Soon after you begin a voyage of discovery beyond the familiar sea of Chardonnay and Sauvignon Blanc, you may find yourself marooned on the Aisle of Miscellany.
Besides a skimpy section that the old-school stores reserve for both Gewürztraminer and Riesling, it’s tough to find a sample from the world’s many great white wine varietals that are shoehorned into the “alternative whites” niche. That’s what late-summer Sunday winetasting joyrides are for.
Priest Ranch 2015 Napa Valley Grenache Blanc ($22) This sounds like it might come from one of those nearly forgotten heritage vineyards that winemakers find on old vine safaris, but Priest Ranch winemaker Craig Becker planted the vines in 2008. Inspired by the white wines of the Rhône, which is lousy with the grape, Becker crushed a good portion of the mere 28.9 tons of Grenache Blanc that Napans crushed in 2015. In plain English, Grenache Blanc means “white Grenache,” but it’s nothing like white Zinfandel, although this fleshy wine does remind me of white wine made from Pinot Noir. A true white grape that’s related to red Grenache, it shares that grape’s tendency for a high alcohol expression, coming in at 14.8 percent. But it’s sweet-bodied, not hot, with a candied fruit aroma and flavor, as though the juice from a can of “fruit cocktail” had been made into a refined, pricey little pastille.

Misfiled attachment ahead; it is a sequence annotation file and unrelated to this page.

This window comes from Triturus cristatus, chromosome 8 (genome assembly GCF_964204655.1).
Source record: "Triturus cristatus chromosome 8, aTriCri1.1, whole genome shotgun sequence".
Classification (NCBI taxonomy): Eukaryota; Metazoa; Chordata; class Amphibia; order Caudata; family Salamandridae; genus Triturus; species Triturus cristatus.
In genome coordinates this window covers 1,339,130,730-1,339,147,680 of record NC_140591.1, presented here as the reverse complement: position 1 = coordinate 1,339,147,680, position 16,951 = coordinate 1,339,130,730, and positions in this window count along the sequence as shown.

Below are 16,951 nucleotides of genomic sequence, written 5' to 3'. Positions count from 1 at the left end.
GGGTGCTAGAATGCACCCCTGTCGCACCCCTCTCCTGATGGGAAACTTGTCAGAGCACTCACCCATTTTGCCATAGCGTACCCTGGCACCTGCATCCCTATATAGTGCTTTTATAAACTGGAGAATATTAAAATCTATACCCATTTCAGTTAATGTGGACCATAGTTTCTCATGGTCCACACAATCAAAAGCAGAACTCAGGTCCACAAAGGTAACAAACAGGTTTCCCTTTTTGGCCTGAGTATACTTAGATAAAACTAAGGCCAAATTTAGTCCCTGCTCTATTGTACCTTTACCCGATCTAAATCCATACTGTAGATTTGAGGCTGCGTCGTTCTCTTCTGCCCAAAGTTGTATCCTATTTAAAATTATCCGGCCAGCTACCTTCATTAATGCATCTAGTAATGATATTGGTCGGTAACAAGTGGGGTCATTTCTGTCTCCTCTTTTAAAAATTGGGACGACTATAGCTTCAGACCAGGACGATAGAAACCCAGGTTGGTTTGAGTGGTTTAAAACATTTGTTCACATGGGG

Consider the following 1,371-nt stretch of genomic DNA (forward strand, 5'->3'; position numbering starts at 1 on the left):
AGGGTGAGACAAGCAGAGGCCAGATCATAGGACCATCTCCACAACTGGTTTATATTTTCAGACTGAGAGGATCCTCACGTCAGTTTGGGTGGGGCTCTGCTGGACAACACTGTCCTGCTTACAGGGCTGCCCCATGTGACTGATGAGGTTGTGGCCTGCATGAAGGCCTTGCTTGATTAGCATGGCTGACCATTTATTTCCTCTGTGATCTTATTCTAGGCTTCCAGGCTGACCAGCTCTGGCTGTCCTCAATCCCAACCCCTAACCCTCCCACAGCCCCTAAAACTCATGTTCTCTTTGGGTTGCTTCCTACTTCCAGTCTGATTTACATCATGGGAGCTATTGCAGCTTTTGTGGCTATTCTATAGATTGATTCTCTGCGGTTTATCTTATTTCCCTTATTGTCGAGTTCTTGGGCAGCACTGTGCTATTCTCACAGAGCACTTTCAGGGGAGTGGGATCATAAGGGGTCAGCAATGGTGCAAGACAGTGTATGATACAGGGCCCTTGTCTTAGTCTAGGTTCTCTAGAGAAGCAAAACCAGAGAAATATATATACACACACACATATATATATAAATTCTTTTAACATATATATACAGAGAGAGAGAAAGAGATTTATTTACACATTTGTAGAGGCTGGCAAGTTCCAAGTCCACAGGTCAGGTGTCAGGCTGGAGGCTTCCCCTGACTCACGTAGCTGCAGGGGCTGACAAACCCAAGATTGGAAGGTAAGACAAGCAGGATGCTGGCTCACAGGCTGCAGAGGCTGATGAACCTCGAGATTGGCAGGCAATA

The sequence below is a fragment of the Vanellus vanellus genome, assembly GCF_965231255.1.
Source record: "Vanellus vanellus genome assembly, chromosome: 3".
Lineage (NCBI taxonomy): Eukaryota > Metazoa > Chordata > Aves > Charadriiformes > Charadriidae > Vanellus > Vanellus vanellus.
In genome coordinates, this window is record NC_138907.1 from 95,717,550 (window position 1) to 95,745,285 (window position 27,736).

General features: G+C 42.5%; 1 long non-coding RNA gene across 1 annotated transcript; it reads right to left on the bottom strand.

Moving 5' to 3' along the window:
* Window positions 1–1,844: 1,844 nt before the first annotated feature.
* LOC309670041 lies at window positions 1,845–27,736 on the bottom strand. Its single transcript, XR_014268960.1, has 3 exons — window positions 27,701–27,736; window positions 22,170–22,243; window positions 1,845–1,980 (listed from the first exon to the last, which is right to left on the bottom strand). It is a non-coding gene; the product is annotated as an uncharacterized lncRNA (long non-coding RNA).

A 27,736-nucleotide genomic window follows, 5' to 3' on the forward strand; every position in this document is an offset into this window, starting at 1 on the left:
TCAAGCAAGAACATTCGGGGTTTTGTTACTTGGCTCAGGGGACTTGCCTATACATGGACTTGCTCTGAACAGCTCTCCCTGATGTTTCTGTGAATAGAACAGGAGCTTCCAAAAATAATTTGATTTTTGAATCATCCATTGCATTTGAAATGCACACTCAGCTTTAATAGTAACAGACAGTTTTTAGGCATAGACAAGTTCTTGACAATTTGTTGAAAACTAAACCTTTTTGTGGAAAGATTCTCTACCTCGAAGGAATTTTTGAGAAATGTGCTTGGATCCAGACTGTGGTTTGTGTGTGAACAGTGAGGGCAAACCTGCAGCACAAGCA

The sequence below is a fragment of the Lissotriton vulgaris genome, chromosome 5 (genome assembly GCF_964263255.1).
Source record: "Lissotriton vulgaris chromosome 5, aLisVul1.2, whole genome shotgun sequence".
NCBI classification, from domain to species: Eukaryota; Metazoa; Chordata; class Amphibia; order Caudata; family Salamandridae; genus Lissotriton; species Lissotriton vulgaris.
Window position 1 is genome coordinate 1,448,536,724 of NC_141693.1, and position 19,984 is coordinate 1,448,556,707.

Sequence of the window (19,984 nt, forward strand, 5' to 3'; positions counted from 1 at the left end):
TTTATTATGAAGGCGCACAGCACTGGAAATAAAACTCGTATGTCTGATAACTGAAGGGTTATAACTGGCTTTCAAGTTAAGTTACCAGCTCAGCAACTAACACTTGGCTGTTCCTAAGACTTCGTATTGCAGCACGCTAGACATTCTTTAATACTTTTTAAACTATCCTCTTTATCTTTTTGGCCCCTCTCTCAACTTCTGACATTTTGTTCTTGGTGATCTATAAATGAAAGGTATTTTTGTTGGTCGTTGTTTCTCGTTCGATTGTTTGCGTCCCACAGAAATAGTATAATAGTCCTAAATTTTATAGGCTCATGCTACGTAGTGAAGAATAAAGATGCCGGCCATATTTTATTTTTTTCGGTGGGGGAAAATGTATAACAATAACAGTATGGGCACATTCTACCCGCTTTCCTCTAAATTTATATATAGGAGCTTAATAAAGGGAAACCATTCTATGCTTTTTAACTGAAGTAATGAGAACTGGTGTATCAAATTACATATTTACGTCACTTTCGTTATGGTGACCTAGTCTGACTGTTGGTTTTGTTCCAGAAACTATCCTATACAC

Imagery Estate 2015 Russian River Valley Viognier ($29) Pronounce “Sauvignon Blanc” and you’re a past master of French wine names already, so what’s the fuss about Viognier? Just say “vee-un-yay” and hold your glass out for a taste. Originating from the same northern Rhône neighborhood as the blackest, smokiest styles of Syrah, Viognier is light, floral and stone-fruit fruity. When overdone, the aromatics can be almost too much for me, but this wine has such a light, pretty apricot aroma it’s like a perfume of Viognier, and bright acidity adds sparkle to the finish.
Clif Family 2015 Anderson Valley Gewürztraminer ($30) Another varietal deserving of a second swirl, if past samples have put you off, Gewürztraminer is also fun to say. Germanic but not exclusively German, Gewürz is actually a bigger deal in France, where it’s made in the sweet and spicy style as well as bone-dry and spicy, like this fine example. While unmistakable, the “spicy” character is hard to describe: is it piney, floral or like white pepper? No doubts about the crisp lychee flavor, this dry Gewürz is refreshing on its own, but might be paired with more than the oft-advocated spicy Asian cuisines. Clif Family says try the porchetta bruschetta from the food truck at their bicycle-friendly St. Helena tasting room.